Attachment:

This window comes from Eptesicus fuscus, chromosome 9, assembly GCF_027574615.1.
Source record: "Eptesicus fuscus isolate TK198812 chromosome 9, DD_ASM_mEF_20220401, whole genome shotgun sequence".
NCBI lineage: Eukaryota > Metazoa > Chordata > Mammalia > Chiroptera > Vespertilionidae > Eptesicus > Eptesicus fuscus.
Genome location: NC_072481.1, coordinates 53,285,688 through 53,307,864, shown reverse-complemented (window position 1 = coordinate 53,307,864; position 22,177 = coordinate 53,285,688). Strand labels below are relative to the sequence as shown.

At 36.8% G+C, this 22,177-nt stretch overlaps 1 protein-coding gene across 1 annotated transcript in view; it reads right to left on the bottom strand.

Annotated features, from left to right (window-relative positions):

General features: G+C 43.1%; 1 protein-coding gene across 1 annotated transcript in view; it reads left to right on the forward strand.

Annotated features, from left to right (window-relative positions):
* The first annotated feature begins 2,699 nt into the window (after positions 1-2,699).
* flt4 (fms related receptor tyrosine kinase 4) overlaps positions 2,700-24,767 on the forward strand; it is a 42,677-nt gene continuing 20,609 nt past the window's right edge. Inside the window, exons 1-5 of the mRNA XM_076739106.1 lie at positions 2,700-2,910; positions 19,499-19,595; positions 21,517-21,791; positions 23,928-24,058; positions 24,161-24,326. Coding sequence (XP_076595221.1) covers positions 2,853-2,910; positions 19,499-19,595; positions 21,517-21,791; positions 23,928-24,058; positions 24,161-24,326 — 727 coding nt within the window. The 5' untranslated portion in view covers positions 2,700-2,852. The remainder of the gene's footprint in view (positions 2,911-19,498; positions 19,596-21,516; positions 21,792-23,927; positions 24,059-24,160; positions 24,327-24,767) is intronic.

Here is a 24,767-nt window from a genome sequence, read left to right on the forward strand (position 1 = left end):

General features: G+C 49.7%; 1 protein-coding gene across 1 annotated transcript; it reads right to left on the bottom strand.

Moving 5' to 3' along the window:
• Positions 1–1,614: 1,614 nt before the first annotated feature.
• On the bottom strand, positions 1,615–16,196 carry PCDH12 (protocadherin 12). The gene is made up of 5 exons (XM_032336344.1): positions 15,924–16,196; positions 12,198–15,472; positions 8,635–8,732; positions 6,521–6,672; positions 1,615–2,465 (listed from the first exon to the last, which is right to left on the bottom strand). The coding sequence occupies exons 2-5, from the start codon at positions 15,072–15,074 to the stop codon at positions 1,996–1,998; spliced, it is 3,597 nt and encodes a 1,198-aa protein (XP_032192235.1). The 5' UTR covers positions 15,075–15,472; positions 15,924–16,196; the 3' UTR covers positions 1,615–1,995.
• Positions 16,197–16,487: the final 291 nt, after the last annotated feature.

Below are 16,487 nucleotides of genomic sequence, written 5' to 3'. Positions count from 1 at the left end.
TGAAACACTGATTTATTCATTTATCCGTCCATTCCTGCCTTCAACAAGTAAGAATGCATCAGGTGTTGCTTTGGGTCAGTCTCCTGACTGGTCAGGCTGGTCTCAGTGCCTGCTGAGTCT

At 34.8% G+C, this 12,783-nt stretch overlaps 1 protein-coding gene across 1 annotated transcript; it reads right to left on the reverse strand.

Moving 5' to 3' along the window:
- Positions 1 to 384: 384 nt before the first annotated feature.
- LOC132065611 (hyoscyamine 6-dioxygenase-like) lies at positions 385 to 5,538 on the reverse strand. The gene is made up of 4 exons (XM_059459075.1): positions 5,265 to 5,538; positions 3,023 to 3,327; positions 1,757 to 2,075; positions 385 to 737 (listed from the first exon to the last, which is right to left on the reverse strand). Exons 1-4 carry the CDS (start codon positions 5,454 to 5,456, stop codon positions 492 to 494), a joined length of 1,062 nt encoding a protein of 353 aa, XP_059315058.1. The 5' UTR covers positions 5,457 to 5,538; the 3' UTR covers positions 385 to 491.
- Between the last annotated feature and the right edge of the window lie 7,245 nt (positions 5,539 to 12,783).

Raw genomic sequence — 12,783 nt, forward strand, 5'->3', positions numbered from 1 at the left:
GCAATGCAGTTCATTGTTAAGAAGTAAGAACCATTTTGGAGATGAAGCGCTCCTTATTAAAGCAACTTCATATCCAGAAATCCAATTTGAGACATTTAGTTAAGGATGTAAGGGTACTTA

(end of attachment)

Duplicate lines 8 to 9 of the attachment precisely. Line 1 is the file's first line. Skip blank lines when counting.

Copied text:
Annotated features, from left to right (window-relative positions):
* The first annotated feature begins 2,699 nt into the window (after positions 1-2,699).